Chiwenga ruled out

PRESIDENT Robert Mugabe’s succession race has taken a drmatic twist following Vice-President Emmerson Mnangagwa’s recent insinuation Zimbabwe Defence Forces commander General Constantine Chiwenga and other senior military commanders are “juniors” to pose any serious threat to his presidential ambitions.

Owen Gagare

Zanu PF officials and military officers have been saying Chiwenga harbours presidential ambitions and could be a dark horse in the cutthroat race to succeed Mugabe, but Mnangagwa seemed to dismiss this in his recent revealing interview with the London-based New African magazine.

“The current army commanders were very young at the time (during the liberation struggle), and I can guarantee you that there is nobody in the army who is of our generation. Those who are heading the military now were junior officers during the struggle because all their commanders have either died or retired,” Mnangagwa said.

Senior military commanders who spoke to the Zimbabwe Independent this week also said Chiwenga was a junior to Mnangagwa in the liberation struggle and the present establishment hierarchy.
However, some army insiders warned Mnangagwa was making a mistake because Chiwenga, who might not command full respect among his military peers as shown by the WikiLeaks diplomatic cables a few years ago, would

be a major factor in the succession matrix and outcome even if he is junior to the Vice-President.
After all, the insiders said, junior military officers often determine or change the course of politics in some African states through interventions and coups.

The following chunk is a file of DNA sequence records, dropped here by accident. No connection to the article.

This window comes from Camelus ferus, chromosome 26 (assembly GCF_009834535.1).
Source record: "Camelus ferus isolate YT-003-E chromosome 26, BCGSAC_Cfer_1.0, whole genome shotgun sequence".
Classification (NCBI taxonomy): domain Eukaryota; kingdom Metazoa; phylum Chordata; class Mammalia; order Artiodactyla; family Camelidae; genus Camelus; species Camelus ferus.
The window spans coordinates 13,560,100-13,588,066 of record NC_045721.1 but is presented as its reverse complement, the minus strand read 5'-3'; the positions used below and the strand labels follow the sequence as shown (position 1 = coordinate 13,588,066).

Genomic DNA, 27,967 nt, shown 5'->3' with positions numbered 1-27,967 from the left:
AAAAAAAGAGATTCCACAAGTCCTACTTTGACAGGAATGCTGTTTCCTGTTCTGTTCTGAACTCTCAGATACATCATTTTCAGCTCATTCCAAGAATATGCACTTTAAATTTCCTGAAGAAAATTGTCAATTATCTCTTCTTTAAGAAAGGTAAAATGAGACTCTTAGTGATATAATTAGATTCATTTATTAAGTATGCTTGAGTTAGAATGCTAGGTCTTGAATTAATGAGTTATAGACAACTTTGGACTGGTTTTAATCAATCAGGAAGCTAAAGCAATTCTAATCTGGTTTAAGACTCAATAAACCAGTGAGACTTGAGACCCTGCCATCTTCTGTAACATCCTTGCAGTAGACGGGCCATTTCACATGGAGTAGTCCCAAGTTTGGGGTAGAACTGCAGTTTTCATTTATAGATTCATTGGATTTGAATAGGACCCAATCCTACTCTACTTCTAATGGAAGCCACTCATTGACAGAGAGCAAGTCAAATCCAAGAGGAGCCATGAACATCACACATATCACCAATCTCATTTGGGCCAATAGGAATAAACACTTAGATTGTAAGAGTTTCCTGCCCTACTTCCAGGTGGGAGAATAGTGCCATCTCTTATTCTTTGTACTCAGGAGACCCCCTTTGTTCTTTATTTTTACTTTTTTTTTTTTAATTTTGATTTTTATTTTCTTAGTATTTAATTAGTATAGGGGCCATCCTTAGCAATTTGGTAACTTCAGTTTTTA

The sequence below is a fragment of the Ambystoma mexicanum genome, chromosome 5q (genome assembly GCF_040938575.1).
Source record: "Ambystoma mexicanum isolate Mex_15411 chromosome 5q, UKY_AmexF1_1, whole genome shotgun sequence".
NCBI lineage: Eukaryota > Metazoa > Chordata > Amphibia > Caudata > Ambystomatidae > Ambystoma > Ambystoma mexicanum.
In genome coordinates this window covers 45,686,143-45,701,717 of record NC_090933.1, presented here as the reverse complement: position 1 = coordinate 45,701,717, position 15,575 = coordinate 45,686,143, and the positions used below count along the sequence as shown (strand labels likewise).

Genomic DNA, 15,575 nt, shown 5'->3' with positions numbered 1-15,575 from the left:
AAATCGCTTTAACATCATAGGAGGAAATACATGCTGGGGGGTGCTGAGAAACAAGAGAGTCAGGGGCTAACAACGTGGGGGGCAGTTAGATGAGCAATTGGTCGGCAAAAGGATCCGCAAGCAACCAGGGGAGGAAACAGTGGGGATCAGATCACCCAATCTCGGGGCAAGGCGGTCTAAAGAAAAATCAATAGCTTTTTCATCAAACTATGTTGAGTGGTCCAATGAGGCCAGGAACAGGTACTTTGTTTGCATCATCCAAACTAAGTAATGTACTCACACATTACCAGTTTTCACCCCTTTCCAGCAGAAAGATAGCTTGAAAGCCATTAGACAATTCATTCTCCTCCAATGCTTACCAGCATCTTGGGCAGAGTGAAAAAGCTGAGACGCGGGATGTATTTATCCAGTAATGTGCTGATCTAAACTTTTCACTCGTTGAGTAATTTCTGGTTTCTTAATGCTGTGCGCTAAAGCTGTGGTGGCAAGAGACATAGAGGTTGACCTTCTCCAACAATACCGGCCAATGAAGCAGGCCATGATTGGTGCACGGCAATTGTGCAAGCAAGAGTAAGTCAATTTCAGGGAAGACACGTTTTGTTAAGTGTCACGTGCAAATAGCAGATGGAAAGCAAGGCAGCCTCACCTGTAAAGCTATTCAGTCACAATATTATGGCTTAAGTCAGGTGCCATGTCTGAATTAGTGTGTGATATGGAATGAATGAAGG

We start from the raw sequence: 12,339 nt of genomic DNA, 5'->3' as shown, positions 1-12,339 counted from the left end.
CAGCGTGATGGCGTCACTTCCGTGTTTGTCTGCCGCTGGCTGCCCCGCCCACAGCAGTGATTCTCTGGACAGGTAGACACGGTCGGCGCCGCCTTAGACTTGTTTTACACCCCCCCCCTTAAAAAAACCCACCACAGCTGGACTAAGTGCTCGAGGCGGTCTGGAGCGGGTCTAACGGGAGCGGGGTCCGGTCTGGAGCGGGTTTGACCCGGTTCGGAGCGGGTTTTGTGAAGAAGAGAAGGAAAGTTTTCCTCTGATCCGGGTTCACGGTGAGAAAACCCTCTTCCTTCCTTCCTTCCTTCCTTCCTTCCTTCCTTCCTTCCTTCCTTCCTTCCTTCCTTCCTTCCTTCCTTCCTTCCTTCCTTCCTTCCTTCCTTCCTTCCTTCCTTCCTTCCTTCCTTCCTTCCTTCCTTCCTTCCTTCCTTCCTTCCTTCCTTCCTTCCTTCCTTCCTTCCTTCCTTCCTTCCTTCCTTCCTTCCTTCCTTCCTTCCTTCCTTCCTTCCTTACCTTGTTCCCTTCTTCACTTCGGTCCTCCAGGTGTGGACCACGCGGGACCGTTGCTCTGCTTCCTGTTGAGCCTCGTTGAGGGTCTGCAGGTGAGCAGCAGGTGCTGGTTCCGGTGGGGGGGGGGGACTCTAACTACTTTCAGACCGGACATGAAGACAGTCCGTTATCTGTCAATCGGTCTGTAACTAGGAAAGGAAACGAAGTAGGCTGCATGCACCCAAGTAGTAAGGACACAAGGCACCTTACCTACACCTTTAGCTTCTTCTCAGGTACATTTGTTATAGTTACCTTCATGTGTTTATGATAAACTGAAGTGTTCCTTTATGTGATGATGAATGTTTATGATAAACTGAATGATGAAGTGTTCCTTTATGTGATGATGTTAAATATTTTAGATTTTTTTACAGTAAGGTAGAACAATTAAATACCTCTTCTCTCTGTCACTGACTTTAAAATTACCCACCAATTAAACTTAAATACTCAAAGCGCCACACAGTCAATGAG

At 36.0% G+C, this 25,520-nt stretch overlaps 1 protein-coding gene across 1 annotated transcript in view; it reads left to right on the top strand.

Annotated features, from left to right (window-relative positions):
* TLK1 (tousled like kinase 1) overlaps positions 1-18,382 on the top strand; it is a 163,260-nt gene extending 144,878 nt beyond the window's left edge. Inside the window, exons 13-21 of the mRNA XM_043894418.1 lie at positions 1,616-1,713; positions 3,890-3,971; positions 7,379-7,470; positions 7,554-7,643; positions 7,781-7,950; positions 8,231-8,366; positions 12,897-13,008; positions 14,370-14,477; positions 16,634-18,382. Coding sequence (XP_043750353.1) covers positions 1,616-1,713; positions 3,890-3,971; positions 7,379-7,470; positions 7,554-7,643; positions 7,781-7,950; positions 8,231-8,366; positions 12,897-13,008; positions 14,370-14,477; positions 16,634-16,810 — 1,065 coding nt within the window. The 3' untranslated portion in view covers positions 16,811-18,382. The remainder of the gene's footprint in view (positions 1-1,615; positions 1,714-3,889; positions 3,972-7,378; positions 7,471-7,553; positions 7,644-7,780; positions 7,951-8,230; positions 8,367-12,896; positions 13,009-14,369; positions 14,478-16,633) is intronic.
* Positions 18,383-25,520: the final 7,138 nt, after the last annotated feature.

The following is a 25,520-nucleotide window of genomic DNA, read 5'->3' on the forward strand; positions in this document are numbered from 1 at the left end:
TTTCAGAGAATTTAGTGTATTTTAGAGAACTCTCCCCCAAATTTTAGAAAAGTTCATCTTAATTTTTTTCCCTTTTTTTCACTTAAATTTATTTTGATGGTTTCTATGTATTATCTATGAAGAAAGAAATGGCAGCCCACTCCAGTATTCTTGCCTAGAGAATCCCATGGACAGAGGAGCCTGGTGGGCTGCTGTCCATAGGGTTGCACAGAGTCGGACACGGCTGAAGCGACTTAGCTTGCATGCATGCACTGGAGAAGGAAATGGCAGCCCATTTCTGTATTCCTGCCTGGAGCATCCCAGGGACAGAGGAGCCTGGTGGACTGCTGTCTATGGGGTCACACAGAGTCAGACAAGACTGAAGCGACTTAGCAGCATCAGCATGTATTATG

Chiwenga has been studying and was recently awarded a doctorate by the University of KwaZulu Natal’s College of Humanities, fuelling speculation he is preparing for a career in politics and possibly a future role in leadership.

Sources close to Mnangagwa, however, say the Vice-President views Chiwenga as low-ranking to challenge him because of his long association with Mugabe and the liberation struggle, as well as due to age. Mnangagwa was born in 1942, whereas Chiwenga was born in 1956.

In the interview, Mnangagwa made it clear his long relationship with Mugabe, role in the liberation struggle and service in Zanu PF, leaves him as the frontrunner to succeed the ageing leader.

“You can do the arithmetic. I have been with the President since 1963. We have been working together since then, first in Tanganyika (now Tanzania) and thereafter we were in prison together; he did 11 years and I did 10 years. The difference was that he was detained and I was in prison, so we couldn’t communicate under the circumstances,” Mnangagwa said.

“After that we were together in Mozambique for the entire period of the armed struggle, and at the Lancaster House Conference in London in 1979, and through 35 years of Independence. So all together, we have been together for 52 years.”

Mnangagwa also said only him and Mugabe were in the original Zanu PF national executive committee (Nec), which was later called the politburo. Former vice-president Joice Mujuru was also in the Nec and the first politburo, but was expelled from the ruling party over the succession battle, leaving only Mugabe and Mnangagwa as the only surviving Zanu PF leaders to have been in the body since its inception.

“Looking back since 1977, I have been there throughout, first as Nec member, and from 1984 when the politburo was introduced, as a politburo member. Again, looking at the politburo members from that time who are still alive, there is Mugabe, there is myself, there is Teurai (Ropa) Mujuru,” he said.

Zanu PF officials, however, said Mnangagwa recognises that First Lady Grace Mugabe is a threat to his presidential ambitions because of her association with Mugabe, which gives her influence, although on her own she is seen as a nonentity. Grace seems positioning herself to succeed Mugabe and has been locked in a battle of attrition with Mnangagwa since they ganged up in a marriage of convenience during the acrimonious Zanu PF December 2014 congress to oust Mujuru.
Grace’s veiled attacks on Mnangagwa — in a series of similar rounds of assault — in Chimanimani yesterday further signalled her kingmaker role or succession ambitions.


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